However, even treating Mullins' complaint as stating solely an individual rather than a class claim, we still find that it is insufficiently related to the main suit to be maintained by impleader. The gravamen of the third party complaint is that HUD has violated its statutory responsibilities under the 235 program by failing to provide more stringent limitations on the right of program mortgagees to foreclose, an issue on its face distinct from and collateral to those raised by Southeast's suit. The sole connection between the two is the contention that, but for HUD's failure to adopt and enforce adequate regulations, there would have been no foreclosure proceedings.
The suggestion that a separate and independent claim can be made the proper subject of a third party complaint because, but for the violation of duty alleged the main claim would not have matured, has been rejected by this and other courts. A case closely in point is Majors v. Am. Nat'l Bank of Huntsville, 5 Cir. 1970, 426 F.2d 566. Majors, a stockbroker, was sued under the securities acts for damages arising in part from the alleged misappropriation of funds entrusted to him for the purchase of stock in a proposed corporation. By way of defense, Majors sought to implead the American National Bank. He alleged that the bank had been negligent in negotiating the checks given in payment for the stock and that this negligence was the proximate cause of the misappropriation. This Court affirmed the district court's dismissal of the third party complaint as an independent claim not properly asserted by impleader.
To like effect is Rozelle v. Connecticut Gen. Life Ins. Co., 10 Cir. 1972, 471 F.2d 29, cert. denied, 1973, 411 U.S. 921, 93 S. Ct. 1549, 36 L. Ed. 2d 314. There Rozelle, the defendant in a mortgage foreclosure proceeding, sought to implead the holders of timber rights reserved by his predecessors in title.3 He alleged that these rights had been improperly exercised by their holders, with the effect that he had been prevented from making sufficient money by developing the land to meet his mortgage payments. The dismissal of Rozelle's third party complaint also was affirmed.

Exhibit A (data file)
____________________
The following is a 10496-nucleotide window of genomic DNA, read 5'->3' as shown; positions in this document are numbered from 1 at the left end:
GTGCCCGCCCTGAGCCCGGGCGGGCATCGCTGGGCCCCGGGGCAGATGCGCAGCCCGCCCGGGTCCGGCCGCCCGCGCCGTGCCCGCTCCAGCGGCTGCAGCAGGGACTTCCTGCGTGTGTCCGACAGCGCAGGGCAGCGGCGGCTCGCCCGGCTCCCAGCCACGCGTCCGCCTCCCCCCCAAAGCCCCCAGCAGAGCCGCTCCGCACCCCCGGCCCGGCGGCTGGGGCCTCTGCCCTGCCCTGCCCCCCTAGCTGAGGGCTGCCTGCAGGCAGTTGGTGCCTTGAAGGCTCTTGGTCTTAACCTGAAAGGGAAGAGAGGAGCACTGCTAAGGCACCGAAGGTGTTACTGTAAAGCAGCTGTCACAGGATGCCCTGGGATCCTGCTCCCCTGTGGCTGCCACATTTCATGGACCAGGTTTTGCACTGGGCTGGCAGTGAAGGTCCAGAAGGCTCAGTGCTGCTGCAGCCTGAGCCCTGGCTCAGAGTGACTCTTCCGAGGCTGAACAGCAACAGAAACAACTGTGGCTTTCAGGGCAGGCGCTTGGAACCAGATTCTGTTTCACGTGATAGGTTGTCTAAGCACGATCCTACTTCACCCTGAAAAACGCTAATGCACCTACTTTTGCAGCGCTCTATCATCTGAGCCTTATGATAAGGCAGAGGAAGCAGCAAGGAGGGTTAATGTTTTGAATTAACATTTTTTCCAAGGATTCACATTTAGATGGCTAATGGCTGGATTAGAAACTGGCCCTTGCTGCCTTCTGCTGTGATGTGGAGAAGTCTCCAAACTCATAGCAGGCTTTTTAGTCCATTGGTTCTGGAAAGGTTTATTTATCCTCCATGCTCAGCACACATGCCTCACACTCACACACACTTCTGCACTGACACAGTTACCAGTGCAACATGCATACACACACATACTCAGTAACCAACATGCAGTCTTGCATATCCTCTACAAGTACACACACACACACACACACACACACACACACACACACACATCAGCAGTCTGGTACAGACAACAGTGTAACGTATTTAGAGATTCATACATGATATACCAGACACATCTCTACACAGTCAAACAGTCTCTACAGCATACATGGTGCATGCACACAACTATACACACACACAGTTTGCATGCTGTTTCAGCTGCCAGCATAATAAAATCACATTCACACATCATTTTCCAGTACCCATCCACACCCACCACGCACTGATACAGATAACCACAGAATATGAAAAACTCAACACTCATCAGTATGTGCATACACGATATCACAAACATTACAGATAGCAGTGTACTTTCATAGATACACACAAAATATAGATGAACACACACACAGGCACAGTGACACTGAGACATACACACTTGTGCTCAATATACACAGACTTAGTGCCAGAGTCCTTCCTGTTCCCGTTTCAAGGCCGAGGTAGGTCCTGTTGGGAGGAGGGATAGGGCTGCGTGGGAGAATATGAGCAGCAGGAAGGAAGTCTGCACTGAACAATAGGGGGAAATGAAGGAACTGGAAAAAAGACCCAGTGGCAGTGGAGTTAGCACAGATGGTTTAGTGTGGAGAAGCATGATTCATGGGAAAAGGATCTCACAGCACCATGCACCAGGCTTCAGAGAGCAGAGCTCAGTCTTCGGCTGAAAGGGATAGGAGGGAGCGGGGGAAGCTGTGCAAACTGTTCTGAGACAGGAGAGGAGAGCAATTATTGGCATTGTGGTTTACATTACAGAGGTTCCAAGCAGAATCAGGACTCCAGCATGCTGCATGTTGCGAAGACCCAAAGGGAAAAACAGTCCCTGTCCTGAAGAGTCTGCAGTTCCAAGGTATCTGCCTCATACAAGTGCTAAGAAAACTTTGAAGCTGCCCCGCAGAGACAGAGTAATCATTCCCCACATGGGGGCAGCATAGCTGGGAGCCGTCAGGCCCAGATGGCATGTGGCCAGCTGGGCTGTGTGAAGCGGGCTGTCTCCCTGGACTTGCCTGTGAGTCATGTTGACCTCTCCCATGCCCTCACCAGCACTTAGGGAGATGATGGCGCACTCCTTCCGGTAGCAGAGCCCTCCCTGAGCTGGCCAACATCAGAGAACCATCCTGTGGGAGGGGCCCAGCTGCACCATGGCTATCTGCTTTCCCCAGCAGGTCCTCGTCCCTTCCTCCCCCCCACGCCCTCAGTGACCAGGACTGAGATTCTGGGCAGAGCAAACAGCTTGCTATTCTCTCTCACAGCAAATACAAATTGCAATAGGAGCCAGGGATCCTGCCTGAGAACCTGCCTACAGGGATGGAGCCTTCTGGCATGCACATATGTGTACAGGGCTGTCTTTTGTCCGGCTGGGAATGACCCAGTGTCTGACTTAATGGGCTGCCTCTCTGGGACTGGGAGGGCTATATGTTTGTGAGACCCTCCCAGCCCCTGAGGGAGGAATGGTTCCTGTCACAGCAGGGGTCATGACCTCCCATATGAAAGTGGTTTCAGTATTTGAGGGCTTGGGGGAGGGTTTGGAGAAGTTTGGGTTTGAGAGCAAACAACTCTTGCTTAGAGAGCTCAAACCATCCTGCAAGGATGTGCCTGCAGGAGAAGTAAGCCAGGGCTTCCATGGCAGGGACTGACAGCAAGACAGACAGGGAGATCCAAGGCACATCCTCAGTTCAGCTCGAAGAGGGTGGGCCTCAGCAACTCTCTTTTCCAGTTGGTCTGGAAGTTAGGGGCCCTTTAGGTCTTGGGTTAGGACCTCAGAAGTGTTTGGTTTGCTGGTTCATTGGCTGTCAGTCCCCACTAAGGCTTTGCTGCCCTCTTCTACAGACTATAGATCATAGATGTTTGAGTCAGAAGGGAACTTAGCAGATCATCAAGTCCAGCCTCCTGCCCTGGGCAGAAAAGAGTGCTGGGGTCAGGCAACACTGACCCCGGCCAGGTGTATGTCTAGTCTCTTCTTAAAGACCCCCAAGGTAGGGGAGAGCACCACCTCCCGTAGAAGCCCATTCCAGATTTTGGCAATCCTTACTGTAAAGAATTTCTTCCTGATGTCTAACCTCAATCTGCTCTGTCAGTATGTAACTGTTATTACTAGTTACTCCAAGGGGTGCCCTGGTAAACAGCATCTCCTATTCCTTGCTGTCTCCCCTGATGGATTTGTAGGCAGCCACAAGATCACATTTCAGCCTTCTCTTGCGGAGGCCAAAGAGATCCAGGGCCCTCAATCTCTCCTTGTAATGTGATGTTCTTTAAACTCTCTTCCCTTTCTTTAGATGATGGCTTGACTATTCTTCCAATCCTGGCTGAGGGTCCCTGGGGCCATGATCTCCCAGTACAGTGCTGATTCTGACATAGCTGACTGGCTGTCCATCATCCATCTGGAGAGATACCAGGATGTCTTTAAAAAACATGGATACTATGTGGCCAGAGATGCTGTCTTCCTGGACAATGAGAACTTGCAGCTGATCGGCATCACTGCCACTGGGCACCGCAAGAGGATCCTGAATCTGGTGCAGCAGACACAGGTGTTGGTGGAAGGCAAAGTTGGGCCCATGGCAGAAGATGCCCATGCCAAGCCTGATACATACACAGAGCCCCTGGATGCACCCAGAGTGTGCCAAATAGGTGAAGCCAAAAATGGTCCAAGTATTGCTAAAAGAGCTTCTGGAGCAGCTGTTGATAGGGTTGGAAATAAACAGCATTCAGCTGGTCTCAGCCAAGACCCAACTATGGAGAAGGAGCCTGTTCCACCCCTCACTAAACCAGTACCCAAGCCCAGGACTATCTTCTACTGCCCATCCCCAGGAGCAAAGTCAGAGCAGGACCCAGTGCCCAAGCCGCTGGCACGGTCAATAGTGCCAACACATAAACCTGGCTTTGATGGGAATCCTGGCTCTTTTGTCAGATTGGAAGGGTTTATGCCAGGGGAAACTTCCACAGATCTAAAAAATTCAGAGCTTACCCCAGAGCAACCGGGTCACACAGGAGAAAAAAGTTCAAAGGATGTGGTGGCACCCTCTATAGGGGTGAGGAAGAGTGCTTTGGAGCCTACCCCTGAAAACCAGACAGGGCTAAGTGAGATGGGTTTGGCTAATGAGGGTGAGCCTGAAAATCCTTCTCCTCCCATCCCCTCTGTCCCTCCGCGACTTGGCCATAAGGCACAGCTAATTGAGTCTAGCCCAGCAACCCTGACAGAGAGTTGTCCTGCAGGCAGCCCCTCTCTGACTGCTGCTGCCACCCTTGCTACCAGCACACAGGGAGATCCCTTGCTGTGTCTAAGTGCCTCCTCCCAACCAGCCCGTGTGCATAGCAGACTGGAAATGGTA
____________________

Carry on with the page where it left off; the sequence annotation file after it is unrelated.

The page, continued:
The common thread running through these cases, and our own, is that the right or duty alleged to have been violated in the third party complaint does not emanate from the main claim but exists wholly independent of it. In each, the nexus with the principal action is not that it establishes the right to relief, but merely the need for relief.
Since we hold that the district court's dismissal of Mullins' complaint was correct on procedural grounds, we need not and do not reach the question of whether it would state a claim in an appropriate proceeding. See, e. g., Brown v. Lynn, N.D. Ill. 1974, 385 F. Supp. 986. Accordingly, to avoid possible confusion concerning the scope of the res judicata effect of the district court's decision, the dismissal should be granted without prejudice. As so modified, the judgment of the district court is
Senior District Judge of the Eastern District of Pennsylvania, sitting by designation
The defendants named in the third party complaint were James T. Lynn, Secretary of HUD, and Louis T. Baine, acting director of HUD's Miami office, both sued in their official capacities. For convenience, the agency name has been used in referring to these defendants throughout the opinion
Mortgagees Guide: Administration of Insured Mortgages, FHA G 4015
The holders of the timber rights were not directly involved in the foreclosure proceeding because the mortgage had been expressly made subject to them